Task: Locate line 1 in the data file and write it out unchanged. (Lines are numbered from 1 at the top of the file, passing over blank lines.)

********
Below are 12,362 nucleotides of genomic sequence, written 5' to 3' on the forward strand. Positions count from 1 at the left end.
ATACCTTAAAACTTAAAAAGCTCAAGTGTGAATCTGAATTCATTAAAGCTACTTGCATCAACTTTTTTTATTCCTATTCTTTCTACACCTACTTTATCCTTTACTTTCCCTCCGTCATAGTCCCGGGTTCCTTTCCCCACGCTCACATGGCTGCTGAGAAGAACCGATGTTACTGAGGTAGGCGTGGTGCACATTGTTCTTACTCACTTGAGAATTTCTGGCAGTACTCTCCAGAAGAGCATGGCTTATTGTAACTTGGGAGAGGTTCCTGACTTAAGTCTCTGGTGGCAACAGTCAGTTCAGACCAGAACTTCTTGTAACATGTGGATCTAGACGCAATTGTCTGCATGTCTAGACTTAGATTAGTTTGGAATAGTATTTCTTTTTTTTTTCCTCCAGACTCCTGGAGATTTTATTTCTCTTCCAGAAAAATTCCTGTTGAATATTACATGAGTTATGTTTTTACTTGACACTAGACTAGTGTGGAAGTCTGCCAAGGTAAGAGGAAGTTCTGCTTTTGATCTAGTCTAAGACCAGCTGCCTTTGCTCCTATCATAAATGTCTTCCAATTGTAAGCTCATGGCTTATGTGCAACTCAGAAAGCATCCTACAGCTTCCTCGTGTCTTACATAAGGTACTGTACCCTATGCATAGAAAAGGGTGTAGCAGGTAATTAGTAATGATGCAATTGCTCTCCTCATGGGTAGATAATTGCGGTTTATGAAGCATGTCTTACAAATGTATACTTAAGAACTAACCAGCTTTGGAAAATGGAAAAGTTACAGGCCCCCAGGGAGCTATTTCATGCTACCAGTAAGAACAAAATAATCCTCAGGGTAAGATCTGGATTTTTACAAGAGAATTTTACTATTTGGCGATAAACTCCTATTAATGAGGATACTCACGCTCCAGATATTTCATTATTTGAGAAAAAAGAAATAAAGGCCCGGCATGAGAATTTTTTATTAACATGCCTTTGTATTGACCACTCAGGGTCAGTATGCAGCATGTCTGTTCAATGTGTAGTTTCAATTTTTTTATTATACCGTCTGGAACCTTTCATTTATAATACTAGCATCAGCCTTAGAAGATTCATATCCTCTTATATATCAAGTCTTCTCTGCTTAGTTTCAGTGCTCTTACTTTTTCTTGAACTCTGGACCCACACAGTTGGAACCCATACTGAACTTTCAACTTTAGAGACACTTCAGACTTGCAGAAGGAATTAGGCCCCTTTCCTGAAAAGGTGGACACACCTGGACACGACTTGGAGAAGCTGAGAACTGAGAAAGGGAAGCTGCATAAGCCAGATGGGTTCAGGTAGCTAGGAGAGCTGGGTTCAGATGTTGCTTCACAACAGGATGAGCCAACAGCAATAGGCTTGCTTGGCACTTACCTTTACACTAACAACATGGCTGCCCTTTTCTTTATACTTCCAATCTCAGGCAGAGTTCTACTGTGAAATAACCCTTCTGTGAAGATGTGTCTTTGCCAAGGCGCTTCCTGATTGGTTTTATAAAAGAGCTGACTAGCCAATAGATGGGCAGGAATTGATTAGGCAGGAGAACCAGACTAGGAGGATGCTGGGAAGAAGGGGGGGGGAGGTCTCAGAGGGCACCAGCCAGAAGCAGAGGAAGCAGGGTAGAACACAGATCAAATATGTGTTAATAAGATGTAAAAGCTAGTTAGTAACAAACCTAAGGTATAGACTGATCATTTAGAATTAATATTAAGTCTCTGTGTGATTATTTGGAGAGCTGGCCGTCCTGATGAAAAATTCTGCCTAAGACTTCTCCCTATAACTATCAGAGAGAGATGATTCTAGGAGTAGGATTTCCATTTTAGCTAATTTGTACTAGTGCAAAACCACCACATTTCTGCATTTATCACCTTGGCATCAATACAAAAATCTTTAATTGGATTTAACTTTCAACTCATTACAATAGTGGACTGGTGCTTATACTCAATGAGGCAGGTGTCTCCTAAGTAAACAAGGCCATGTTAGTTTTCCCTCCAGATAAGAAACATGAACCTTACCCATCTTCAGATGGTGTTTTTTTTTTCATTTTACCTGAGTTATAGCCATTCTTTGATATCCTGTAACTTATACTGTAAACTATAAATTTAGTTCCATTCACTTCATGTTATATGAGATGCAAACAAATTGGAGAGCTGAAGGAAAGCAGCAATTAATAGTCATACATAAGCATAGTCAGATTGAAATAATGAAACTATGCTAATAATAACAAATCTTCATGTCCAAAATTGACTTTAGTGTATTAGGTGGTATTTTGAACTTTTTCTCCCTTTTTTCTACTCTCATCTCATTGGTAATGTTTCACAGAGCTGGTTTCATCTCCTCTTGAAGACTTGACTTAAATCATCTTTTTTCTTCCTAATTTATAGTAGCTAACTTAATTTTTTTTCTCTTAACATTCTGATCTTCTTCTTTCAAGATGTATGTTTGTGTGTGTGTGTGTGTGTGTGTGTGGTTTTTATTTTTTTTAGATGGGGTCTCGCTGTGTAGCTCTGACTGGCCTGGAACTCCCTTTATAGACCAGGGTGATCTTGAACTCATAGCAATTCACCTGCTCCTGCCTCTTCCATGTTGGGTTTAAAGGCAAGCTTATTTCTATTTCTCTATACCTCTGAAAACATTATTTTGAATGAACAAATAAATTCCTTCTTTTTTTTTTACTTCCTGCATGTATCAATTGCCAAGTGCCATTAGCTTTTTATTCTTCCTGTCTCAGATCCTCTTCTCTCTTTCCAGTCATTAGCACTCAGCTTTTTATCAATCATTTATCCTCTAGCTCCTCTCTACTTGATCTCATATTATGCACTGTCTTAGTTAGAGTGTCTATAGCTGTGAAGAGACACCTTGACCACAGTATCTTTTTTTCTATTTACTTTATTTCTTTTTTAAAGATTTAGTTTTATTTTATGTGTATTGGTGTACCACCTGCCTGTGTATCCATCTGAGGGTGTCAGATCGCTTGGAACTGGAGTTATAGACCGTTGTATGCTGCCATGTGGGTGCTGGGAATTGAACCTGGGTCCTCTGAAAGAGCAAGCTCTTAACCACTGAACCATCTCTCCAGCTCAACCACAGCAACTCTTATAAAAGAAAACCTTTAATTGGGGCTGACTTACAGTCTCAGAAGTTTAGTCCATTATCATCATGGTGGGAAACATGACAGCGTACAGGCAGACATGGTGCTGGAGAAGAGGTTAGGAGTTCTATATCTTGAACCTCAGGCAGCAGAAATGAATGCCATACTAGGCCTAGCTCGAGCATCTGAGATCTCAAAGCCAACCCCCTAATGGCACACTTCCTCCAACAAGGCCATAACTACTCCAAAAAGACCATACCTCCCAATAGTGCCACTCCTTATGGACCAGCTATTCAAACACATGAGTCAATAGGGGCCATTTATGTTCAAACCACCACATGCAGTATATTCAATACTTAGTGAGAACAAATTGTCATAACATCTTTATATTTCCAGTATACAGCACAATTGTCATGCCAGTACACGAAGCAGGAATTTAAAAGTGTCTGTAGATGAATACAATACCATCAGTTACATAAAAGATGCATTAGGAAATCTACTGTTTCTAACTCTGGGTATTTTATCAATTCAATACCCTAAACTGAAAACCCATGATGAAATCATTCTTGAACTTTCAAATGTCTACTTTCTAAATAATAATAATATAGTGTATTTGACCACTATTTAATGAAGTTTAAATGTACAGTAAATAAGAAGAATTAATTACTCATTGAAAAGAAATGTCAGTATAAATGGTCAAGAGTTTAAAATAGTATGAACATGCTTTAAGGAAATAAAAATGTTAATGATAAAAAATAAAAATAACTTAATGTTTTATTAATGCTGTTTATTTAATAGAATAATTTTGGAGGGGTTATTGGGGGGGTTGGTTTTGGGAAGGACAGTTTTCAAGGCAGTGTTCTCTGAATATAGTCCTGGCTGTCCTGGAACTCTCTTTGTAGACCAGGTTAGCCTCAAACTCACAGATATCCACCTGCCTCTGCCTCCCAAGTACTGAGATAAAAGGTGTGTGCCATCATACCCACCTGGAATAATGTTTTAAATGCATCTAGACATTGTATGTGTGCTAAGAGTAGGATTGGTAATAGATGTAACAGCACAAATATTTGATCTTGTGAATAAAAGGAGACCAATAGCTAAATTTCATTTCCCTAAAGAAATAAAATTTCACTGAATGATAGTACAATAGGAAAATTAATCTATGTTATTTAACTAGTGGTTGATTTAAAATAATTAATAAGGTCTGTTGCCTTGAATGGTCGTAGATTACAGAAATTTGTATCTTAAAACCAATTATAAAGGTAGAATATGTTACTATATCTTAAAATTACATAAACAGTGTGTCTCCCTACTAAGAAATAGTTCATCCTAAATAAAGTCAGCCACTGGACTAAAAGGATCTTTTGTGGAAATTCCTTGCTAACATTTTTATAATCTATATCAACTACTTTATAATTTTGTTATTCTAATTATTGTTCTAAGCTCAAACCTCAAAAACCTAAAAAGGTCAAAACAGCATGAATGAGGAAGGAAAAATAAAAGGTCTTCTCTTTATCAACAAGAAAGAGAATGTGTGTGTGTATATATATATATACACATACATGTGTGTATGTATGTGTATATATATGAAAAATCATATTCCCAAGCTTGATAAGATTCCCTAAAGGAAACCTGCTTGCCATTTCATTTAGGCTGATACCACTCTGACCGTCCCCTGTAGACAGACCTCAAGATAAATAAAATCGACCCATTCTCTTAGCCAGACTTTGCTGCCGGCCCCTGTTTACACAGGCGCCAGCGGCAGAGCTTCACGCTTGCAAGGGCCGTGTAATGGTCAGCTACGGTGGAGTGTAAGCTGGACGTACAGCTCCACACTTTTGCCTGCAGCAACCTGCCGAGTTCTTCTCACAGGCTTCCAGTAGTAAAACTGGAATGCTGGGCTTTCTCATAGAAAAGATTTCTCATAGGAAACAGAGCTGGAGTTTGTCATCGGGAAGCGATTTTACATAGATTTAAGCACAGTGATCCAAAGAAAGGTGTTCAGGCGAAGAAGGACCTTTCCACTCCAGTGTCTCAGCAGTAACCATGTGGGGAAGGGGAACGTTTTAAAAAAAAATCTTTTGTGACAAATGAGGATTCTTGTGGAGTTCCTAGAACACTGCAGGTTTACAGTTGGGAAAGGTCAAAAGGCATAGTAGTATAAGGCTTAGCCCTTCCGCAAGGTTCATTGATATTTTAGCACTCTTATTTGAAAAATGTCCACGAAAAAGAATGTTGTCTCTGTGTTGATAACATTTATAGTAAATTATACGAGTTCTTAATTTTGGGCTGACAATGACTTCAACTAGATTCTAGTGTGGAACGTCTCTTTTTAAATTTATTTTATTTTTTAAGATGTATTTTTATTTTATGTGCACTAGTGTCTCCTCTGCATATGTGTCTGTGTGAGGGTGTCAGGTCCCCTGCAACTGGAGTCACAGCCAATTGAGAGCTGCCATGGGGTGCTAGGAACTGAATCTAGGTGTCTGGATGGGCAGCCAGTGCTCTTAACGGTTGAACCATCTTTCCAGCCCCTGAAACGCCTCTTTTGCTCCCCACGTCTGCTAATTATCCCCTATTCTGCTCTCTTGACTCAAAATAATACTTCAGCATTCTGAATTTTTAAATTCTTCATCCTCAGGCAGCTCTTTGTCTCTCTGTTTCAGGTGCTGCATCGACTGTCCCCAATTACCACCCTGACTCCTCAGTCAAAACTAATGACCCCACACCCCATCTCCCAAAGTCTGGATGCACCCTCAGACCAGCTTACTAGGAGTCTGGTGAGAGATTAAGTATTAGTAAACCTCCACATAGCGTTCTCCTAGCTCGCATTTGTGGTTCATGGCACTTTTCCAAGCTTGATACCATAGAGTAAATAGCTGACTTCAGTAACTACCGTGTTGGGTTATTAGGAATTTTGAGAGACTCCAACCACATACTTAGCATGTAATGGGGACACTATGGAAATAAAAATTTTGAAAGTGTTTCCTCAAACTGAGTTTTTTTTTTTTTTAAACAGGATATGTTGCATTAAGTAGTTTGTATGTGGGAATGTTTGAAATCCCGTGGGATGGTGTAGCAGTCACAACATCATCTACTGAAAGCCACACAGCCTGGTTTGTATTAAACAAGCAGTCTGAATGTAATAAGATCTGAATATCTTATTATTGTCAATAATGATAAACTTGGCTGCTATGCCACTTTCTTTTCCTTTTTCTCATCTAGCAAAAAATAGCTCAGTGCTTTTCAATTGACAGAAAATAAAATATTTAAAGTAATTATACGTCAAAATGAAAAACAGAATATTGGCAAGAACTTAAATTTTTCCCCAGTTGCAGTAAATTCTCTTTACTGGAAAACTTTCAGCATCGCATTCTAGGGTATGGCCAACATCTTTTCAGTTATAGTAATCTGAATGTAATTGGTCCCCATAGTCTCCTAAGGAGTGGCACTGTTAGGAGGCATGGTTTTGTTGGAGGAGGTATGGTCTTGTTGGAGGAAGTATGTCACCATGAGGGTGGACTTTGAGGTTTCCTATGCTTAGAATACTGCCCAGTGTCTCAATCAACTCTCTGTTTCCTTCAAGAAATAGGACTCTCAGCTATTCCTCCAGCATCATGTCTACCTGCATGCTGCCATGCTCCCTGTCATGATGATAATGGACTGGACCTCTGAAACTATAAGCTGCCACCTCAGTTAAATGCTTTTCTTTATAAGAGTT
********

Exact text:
Below are 12,362 nucleotides of genomic sequence, written 5' to 3' on the forward strand. Positions count from 1 at the left end.